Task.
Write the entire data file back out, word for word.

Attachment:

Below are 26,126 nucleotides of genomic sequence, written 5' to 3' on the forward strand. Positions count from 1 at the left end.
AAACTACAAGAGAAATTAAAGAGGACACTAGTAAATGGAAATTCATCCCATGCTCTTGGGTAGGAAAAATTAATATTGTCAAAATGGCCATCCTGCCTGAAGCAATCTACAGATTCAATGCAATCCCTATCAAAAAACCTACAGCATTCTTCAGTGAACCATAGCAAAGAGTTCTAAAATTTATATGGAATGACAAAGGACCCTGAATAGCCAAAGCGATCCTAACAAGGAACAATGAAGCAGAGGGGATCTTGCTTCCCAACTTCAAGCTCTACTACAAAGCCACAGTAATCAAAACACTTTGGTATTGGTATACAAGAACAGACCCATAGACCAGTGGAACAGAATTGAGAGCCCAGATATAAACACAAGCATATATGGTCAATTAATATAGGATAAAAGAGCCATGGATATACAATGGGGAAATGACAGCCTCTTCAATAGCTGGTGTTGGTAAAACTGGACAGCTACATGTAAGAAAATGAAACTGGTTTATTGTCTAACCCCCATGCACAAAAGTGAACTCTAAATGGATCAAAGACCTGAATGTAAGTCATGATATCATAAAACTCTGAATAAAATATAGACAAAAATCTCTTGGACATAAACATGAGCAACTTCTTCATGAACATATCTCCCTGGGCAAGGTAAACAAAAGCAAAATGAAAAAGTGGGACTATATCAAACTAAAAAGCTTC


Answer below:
Below are 26,126 nucleotides of genomic sequence, written 5' to 3' on the forward strand. Positions count from 1 at the left end.
AAACTACAAGAGAAATTAAAGAGGACACTAGTAAATGGAAATTCATCCCATGCTCTTGGGTAGGAAAAATTAATATTGTCAAAATGGCCATCCTGCCTGAAGCAATCTACAGATTCAATGCAATCCCTATCAAAAAACCTACAGCATTCTTCAGTGAACCATAGCAAAGAGTTCTAAAATTTATATGGAATGACAAAGGACCCTGAATAGCCAAAGCGATCCTAACAAGGAACAATGAAGCAGAGGGGATCTTGCTTCCCAACTTCAAGCTCTACTACAAAGCCACAGTAATCAAAACACTTTGGTATTGGTATACAAGAACAGACCCATAGACCAGTGGAACAGAATTGAGAGCCCAGATATAAACACAAGCATATATGGTCAATTAATATAGGATAAAAGAGCCATGGATATACAATGGGGAAATGACAGCCTCTTCAATAGCTGGTGTTGGTAAAACTGGACAGCTACATGTAAGAAAATGAAACTGGTTTATTGTCTAACCCCCATGCACAAAAGTGAACTCTAAATGGATCAAAGACCTGAATGTAAGTCATGATATCATAAAACTCTGAATAAAATATAGACAAAAATCTCTTGGACATAAACATGAGCAACTTCTTCATGAACATATCTCCCTGGGCAAGGTAAACAAAAGCAAAATGAAAAAGTGGGACTATATCAAACTAAAAAGCTTC